Increased use of the Internet, along with the number of hours people are spending at work, are factors contributing to a drastic decline in the number of close friends that Americans have.
The number of people who say they have no one to talk to about important matters has more than doubled, according to a new study by sociologists at Duke University and the University of Arizona. The average number of people who respondents said they discuss important matters fell from about three to two. The more insular population is increasingly reliant on family members as confidants, the researchers say.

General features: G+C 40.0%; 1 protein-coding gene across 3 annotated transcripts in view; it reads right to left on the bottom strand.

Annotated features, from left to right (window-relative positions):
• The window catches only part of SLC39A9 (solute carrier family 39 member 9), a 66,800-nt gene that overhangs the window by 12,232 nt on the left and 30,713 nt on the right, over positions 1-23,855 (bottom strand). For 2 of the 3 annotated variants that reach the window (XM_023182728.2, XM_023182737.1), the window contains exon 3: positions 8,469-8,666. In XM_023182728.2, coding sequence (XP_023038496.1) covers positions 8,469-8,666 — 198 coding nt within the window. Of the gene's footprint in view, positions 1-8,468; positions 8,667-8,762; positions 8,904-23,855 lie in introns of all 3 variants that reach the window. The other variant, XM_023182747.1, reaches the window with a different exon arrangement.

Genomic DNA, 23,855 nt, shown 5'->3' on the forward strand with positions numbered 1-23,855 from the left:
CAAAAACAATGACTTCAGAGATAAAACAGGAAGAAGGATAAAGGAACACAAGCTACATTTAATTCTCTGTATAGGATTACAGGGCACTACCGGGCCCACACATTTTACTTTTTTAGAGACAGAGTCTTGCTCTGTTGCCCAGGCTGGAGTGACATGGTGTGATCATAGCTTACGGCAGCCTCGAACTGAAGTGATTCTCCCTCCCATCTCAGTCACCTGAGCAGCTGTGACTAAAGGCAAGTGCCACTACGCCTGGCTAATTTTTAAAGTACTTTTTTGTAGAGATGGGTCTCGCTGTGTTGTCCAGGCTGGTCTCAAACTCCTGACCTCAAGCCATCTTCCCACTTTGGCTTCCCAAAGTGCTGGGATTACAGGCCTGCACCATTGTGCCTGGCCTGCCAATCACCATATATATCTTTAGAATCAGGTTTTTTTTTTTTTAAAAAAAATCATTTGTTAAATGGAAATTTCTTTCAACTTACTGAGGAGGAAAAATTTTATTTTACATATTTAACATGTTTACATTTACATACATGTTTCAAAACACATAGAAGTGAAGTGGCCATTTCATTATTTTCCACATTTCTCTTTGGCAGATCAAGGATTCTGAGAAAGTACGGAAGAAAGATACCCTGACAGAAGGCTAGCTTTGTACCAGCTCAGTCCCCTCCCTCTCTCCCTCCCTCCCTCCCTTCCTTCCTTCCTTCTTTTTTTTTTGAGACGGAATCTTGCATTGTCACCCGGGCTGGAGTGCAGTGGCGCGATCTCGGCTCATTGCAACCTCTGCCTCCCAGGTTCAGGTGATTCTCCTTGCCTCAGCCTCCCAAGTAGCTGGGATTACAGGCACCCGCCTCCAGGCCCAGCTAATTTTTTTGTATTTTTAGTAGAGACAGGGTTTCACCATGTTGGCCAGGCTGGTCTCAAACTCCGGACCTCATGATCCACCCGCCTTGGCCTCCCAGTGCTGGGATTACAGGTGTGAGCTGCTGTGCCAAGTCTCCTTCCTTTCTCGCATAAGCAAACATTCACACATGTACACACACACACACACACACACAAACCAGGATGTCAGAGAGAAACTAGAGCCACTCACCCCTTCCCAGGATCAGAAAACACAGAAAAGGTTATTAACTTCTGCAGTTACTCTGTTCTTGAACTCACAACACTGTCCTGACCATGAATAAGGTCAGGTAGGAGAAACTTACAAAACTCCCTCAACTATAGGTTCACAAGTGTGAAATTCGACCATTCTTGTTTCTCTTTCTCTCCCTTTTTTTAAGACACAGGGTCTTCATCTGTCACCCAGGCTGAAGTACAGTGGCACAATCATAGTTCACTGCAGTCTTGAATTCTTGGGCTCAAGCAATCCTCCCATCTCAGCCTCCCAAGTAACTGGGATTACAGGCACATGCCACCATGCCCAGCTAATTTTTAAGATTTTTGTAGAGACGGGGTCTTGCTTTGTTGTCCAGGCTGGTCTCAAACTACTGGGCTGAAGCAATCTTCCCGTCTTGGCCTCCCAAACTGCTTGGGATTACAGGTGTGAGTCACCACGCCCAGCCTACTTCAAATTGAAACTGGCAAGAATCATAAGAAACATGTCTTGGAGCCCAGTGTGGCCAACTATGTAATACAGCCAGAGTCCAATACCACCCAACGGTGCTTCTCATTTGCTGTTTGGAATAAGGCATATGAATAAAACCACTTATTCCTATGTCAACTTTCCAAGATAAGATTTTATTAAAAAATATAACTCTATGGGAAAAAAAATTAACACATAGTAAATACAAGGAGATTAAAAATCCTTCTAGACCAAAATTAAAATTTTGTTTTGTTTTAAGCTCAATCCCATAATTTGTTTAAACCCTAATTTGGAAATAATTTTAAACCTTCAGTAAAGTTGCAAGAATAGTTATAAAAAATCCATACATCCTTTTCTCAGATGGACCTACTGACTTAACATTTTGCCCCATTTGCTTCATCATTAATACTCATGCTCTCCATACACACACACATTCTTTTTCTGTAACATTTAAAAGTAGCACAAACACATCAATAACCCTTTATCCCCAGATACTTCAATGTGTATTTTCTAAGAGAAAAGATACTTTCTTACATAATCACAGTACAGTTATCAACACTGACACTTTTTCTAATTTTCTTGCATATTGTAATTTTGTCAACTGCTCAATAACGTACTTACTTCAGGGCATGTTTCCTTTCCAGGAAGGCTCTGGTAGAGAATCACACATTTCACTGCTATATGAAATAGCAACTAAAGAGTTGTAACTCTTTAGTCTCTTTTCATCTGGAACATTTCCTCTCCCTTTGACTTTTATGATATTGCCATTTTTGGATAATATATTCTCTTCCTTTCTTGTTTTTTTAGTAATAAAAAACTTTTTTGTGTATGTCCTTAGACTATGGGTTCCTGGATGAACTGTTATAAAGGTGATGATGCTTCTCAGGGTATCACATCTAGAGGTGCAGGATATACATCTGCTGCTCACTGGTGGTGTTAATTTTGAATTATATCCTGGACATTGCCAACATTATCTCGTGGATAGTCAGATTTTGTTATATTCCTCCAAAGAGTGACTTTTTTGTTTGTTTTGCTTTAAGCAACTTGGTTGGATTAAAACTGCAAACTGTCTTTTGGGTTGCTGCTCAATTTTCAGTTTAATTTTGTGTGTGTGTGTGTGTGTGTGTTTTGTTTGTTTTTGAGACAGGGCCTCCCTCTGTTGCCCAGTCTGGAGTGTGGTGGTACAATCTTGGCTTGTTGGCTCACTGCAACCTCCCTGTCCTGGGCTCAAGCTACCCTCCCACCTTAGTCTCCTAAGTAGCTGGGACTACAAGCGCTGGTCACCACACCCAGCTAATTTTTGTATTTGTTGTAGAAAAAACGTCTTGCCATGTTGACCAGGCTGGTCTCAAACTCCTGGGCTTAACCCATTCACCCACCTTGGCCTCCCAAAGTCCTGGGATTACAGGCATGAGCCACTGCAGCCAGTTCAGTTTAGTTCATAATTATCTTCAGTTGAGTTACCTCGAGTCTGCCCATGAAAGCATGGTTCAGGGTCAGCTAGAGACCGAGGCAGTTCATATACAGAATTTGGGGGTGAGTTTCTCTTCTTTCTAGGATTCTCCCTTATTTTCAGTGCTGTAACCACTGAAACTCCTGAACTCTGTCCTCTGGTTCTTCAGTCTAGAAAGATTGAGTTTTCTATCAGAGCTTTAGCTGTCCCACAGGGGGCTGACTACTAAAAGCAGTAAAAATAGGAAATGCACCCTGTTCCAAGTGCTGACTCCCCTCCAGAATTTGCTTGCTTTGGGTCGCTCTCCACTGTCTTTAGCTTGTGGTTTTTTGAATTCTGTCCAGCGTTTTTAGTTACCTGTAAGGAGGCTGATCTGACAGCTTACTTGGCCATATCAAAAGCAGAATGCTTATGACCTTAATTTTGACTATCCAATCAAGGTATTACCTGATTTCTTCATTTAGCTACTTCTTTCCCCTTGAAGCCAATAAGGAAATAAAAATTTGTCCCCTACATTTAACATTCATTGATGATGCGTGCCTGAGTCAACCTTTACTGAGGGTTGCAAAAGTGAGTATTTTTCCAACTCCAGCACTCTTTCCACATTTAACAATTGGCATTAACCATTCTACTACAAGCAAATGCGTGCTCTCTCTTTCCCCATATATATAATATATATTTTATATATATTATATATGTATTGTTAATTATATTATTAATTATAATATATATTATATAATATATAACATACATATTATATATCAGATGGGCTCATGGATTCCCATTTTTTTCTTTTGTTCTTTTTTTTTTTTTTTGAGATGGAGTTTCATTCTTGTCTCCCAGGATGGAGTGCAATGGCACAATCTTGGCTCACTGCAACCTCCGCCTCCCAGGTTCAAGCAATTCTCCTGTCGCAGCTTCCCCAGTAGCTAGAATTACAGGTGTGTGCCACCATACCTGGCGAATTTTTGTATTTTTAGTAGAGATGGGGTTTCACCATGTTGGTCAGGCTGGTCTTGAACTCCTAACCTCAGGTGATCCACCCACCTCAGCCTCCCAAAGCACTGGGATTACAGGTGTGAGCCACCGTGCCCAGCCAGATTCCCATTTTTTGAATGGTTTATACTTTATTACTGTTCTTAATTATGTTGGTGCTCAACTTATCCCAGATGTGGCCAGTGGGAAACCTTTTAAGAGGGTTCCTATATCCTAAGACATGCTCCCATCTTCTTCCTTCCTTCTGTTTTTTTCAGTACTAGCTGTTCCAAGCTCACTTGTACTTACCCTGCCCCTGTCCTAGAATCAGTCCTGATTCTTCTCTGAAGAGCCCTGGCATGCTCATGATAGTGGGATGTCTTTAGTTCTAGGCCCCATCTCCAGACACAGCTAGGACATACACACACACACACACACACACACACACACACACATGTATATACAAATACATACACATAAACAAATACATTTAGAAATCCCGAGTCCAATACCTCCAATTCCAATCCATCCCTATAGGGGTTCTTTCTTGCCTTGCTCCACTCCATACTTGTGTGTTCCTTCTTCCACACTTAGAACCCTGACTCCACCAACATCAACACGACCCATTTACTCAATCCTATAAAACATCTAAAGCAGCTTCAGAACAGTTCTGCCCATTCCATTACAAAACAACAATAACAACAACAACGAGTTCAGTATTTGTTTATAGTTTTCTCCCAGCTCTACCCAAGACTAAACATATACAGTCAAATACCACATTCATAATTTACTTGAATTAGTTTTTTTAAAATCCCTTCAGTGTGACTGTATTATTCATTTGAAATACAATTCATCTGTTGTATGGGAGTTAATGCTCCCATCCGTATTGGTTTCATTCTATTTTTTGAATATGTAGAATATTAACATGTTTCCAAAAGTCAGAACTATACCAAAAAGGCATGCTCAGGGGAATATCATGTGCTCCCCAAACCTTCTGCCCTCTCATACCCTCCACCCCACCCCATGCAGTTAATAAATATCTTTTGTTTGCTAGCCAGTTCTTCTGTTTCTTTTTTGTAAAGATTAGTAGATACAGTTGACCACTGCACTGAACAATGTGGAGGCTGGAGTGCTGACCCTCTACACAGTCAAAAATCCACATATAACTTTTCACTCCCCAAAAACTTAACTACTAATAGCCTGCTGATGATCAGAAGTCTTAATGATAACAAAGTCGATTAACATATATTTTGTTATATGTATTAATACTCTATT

"This change indicates something that's not good for our society. Ties with a close network of people create a safety net. These ties also lead to civic engagement and local political action," said Lynn Smith-Lovin, a professor of sociology at Duke.
New technology links people over greater distances, but cuts into face-to-face meeting time, the researchers said.
The study, which compares data from 1985 and 2004, was published earlier this month in the American Sociological Review. The data derives from the long-running General Social Survey conducted by the National Opinion Research Center at the University of Chicago since 1972. Roughly 1,500 people were surveyed.
Researchers said that one reason that the survey might have turned up such a shift in social networks is that many respondents might have interpreted the questions differently in 2004 than they did in 1985. People might not consider e-mailing or instant messaging "discussing," for instance.